Boukhaled et al. used mass cytometry and multi-omics analysis to establish physiological cell states of response to IFN-I that can predict outcomes of anti-PD-1 therapy. Patients with pre-therapy hyporesponsiveness to IFN-Is among their peripheral blood CD4+ and CD8+ effector T cells show improved responses to anti-PD-1 therapy and longer OS, whereas hyperresponsiveness to IFN-I was associated with treatment failure. IFN-I responsiveness was not associated with differences in tumor inflammation or mediated by IFN-I-stimulated genes (ISGs), but was associated with distinct gene expression and pre-existing chromatin accessibility for transcription factors at the basal state.
Contributed by Shishir Pant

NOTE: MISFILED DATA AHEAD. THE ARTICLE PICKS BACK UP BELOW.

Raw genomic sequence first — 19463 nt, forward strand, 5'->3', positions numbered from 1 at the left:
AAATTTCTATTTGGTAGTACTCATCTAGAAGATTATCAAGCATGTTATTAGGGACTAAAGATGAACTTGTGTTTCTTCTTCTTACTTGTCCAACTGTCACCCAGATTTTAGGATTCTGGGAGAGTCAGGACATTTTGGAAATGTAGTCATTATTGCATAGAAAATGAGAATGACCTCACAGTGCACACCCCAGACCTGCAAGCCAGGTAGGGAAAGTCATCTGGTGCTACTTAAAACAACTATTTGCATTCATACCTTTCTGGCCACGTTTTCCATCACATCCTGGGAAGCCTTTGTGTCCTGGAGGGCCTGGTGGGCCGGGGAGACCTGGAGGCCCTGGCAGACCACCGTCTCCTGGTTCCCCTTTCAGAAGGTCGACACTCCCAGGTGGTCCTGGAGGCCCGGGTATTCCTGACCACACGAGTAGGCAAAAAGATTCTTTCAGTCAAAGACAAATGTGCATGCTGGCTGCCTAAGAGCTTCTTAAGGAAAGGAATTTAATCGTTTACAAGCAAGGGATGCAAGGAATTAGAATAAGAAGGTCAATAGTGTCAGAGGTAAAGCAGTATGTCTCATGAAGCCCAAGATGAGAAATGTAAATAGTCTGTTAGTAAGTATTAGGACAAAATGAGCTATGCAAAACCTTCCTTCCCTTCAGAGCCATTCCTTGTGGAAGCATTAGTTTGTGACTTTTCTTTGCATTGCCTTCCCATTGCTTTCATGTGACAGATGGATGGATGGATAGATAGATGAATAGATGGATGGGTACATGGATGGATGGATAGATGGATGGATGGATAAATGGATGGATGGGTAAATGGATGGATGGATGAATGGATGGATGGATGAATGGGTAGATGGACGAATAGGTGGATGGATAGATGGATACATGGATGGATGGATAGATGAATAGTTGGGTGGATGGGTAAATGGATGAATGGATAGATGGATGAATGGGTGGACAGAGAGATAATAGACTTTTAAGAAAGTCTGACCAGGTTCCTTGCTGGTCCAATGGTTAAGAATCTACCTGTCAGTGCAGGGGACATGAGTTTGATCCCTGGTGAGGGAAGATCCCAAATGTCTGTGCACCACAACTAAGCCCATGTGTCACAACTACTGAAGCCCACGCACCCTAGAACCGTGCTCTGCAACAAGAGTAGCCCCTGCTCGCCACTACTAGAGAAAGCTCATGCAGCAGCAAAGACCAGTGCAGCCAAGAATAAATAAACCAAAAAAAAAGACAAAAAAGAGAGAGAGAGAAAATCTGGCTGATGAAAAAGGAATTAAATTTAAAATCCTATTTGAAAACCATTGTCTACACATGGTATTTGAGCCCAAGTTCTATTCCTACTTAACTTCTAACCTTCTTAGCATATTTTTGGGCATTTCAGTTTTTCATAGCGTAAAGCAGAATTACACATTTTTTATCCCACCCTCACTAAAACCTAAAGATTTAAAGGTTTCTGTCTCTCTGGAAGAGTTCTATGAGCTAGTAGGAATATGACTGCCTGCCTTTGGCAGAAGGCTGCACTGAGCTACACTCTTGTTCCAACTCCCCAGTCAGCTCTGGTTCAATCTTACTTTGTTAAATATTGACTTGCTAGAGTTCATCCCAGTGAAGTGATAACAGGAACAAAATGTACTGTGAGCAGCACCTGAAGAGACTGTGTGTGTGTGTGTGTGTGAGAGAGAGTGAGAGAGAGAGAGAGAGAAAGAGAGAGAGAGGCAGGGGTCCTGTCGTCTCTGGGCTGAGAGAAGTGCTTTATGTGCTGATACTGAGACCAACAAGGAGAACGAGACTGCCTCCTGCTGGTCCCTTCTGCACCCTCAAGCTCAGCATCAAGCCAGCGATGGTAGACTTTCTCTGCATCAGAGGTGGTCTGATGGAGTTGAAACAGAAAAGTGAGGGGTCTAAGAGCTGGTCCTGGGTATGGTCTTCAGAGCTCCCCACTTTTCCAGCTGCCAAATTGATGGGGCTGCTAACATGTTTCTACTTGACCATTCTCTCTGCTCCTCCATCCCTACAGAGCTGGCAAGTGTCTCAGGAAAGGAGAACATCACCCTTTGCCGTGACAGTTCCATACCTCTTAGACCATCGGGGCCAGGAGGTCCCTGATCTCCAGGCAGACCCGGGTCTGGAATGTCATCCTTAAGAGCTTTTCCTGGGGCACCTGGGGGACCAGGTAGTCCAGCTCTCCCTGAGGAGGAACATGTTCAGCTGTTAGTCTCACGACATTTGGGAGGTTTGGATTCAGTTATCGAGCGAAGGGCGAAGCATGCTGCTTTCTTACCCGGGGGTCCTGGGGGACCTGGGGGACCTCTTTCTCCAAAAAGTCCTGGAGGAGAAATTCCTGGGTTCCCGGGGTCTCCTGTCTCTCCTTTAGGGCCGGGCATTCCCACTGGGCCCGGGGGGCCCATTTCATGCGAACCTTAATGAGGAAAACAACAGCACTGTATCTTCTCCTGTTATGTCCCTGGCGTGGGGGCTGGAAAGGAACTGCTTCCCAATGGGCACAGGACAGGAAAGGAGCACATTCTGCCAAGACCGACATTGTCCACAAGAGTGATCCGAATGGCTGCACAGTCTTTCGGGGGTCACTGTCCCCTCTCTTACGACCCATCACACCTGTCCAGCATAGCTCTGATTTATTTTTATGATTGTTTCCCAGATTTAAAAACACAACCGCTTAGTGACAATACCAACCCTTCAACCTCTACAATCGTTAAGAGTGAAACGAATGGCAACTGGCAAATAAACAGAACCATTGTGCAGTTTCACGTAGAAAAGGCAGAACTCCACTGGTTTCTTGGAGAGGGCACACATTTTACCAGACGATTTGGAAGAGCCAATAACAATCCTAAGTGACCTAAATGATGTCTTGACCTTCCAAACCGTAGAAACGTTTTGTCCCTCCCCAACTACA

ABSTRACT: Type I interferons (IFN-Is) are central regulators of anti-tumor immunity and responses to immunotherapy, but they also drive the feedback inhibition underlying therapeutic resistance. In the present study, we developed a mass cytometry approach to quantify IFN-I-stimulated protein expression across immune cells and used multi-omics to uncover pre-therapy cellular states encoding responsiveness to inflammation. Analyzing peripheral blood cells from multiple cancer types revealed that differential responsiveness to IFN-Is before anti-programmed cell death protein 1 (PD1) treatment was highly predictive of long-term survival after therapy. Unexpectedly, IFN-I hyporesponsiveness efficiently predicted long-term survival, whereas high responsiveness to IFN-I was strongly associated with treatment failure and diminished survival time. Peripheral IFN-I responsive states were not associated with tumor inflammation, identifying a disconnect between systemic immune potential and 'cold' or 'hot' tumor states. Mechanistically, IFN-I responsiveness was epigenetically imprinted before therapy, poising cells for differential inflammatory responses and dysfunctional T cell effector programs. Thus, we identify physiological cell states with clinical importance that can predict success and long-term survival of PD1-blocking immunotherapy.